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Speaking Out About Domestic Violence

Speaking Out About Domestic Violence

Drs Gary Quick, Theodore Ruff, and Pam Wilson's "What's Wrong With This Picture?" case of a woman with splenic laceration resulting from an assault by a male friend (CONSULTANT, May 2002, page 714) seems to have missed the "elephant in the living room." The description of the hospital course and follow-up provides a comprehensive guide to care for an injured spleen; however, the issue of domestic violence is not addressed. An estimated 5% to 14% of American women are currently in abusive relationships.1 Domestic violence leads to significant health problems both for those who experience the abuse and for their children.2-4 Through routine screening and intervention, health care providers can help reduce the incidence of this common and serious problem--and possibly save lives. How best to address domestic violence? Here is an approach:

  • First, show support with a nonjudgmental statement such as, "I am glad you told me. You are not alone, help is available."5
  • Second, find out about immediate safety. Is it safe for the patient to go home?
  • Third, offer information about advocacy services and emergency shelters and/or a follow-up appointment with a social worker or mental health professional.
  • Finally, document the incident in the medical record, including photographs of injuries whenever possible. There are many excellent resources for clinicians.6,7 Information is also available on activities to address domestic violence that involve the entire health care community.8-11
-- Krista Kotz, PhD, MPH
   Orinda, Calif
-- Brigid McCaw, MD, MS, MPH
   Oakland, Calif

We thank Drs Kotz and McCaw for highlighting the important issue of domestic violence. Although the focus of our presentation was the diagnosis and nonoperative management of splenic injuries, we perhaps should have indicated in a sentence or two that the domestic violence involved in the case was addressed. However, a detailed discussion of issues that might affect legal actions or patient safety is not appropriate in an article in which the physicians and hospital are specifically identified. More than 2 years ago, the Oklahoma State Health Department designated domestic violence as a reportable incident. This status requires that physicians ask all female patients over the age of 18 years about domestic violence when they present to the emergency department (ED), and that physicians report cases in accordance with the Health Department protocol. Once a patient has been identified as a possible victim of domestic violence, various actions follow, depending on the patient's circumstances. Names of shelters and other resources or contacts may be secretly slipped to the patient on a commonplace item, such as an emery board, name tag, or key ring. The ED nurse or physician attempts to interview the patient without the presumed perpetrator of violence present. Offers to contact a "safe house" or shelter may be made. Sometimes a case worker is called to the ED. We follow extant protocols for all of our patients in the ED as part of standard patient care. Domestic violence is a blot on our society and must be addressed at every opportunity.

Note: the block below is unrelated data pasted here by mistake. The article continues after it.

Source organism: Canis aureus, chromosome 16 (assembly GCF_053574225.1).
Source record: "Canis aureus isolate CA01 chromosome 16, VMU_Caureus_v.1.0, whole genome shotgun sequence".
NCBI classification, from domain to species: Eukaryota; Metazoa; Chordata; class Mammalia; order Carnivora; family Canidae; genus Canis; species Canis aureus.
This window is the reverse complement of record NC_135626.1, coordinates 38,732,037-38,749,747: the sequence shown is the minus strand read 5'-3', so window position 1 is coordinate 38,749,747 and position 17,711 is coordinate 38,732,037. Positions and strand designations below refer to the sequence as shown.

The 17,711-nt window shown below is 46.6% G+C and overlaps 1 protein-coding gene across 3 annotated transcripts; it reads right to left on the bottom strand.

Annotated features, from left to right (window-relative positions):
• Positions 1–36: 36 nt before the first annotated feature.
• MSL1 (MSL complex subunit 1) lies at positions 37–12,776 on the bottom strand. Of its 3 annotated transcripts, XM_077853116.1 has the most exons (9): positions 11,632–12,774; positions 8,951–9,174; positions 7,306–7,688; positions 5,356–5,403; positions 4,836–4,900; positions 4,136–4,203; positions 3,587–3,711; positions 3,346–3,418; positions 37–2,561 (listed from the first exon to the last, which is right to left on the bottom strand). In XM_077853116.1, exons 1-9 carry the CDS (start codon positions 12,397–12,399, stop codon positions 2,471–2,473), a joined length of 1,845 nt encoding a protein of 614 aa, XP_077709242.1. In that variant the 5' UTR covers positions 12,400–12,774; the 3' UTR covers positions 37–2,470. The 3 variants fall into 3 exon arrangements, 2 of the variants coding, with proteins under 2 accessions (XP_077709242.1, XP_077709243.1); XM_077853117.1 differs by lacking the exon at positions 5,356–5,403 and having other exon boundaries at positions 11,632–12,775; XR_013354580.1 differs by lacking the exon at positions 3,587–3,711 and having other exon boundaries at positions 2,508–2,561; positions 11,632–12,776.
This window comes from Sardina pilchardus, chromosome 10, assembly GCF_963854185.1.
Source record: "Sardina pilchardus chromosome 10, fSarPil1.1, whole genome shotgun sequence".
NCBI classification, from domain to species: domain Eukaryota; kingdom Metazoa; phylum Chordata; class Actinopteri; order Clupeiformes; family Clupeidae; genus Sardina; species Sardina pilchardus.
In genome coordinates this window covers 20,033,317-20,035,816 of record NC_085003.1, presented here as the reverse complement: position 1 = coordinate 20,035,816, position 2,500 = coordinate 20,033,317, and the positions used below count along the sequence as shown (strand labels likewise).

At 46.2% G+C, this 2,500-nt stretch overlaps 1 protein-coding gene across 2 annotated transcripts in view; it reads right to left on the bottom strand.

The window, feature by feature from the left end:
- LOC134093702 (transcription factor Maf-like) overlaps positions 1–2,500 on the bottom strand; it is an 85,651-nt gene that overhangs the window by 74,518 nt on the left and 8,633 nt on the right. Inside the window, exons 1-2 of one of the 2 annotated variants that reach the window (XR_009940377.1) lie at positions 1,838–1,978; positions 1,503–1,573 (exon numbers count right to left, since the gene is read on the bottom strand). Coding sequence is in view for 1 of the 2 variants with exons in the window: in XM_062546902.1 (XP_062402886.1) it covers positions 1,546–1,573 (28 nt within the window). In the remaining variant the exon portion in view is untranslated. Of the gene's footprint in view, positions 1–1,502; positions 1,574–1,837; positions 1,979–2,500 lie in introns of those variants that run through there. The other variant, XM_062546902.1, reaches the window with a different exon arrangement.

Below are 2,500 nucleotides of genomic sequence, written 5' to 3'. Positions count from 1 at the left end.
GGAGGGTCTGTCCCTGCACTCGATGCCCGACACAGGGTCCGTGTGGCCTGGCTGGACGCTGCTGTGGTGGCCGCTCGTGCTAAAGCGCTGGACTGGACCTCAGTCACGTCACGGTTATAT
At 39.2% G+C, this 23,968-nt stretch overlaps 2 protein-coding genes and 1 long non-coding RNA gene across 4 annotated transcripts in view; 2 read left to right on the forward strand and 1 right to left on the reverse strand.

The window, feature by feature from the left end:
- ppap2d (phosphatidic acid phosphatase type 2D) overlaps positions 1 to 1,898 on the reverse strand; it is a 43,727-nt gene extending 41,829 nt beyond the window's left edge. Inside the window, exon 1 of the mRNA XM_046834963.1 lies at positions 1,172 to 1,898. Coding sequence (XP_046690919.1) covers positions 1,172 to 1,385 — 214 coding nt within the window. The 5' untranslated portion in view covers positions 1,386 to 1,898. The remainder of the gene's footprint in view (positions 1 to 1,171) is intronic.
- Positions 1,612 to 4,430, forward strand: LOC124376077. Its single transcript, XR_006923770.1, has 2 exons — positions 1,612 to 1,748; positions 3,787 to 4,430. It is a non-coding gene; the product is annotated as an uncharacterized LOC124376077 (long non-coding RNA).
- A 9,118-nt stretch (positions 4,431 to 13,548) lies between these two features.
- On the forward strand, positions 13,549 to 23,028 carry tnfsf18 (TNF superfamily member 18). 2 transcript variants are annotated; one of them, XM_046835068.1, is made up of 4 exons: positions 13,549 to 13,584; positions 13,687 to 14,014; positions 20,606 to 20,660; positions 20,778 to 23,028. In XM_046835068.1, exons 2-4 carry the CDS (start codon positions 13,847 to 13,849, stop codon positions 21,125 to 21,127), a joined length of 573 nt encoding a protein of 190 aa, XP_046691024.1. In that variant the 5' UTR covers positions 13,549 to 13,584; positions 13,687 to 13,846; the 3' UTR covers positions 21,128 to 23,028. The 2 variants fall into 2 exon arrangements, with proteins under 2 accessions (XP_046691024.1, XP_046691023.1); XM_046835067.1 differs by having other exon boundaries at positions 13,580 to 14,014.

-- Gary Quick, MD
   Department of Emergency Medicine
   Oklahoma Heart Hospital
   Oklahoma City
-- Theodore Ruff, MD
   General Surgeon
   Midwest Regional Medical Center
   Midwest City, Okla
-- Pam Wilson, DO
   Radiologist
   Midwest Regional Medical Center
   Midwest City, Okla

References

REFERENCES:
1. Wilt S, Olson S. Prevalence of domestic violence in the United States. J Am Med Womens Assoc. 1996;51:77-82.
2. Wisner CL, Gilmer TP, Saltzman LE, Zink TM. Intimate partner violence against women: do victims cost health plans more? J Fam Pract. 1999;48:439-443.
3. Campbell JC, Lewandowski LA. Mental and physical health effects of intimate partner violence on women and children. Psychiatr Clin North Am. 1997;20:353-374.
4. Hathaway JE, Mucci LA, Silverman JG, et al. Health status and health care use of Massachusetts women reporting partner abuse. Am J Prev Med. 2000;19:302-307.
5. Gerbert B, Johnston K, Caspers N, et al. Experiences of battered women in health care settings: a qualitative study. Women Health. 1996;24:1-17.
6. Alpert EJ, Albright C, Webb S. Massachusetts Medical Society Seminar Series on Domestic Violence. Acad Med. 1999;74:589-590. 7. Salber P, Taliaferro E. The Physician’s Guide to Domestic Violence: How to Ask the Right Questions and Recognize Abuse. Volcano, Calif: Volcano Press; 1995.
8. McCaw B, Berman WH, Syme SL, Hunkeler EF. Beyond screening for domestic violence: a systems model approach in a managed care setting. Am J Prev Med. 2001;21:170-176.
9. Cohn F, Salmon M, Stobo J. Confronting Chronic Neglect: The Education and Training of Health Professionals on Family Violence. Washington, DC: Institute of Medicine; 2001:6.17-6.18.
10. Larkin GL, Rolniak S, Hyman KB, et al. Effect of an administrative intervention on rates of screening for domestic violence in an urban emergency department. Am J Public Health. 2000;90:1444-1448..
11. Swenson-Britt E, Thornton JE, Hoppe SK, Brackley MH. A continuous improvement process for health providers of victims of domestic violence. Jt Comm J Qual Improv. 2001;27:540-554..
 
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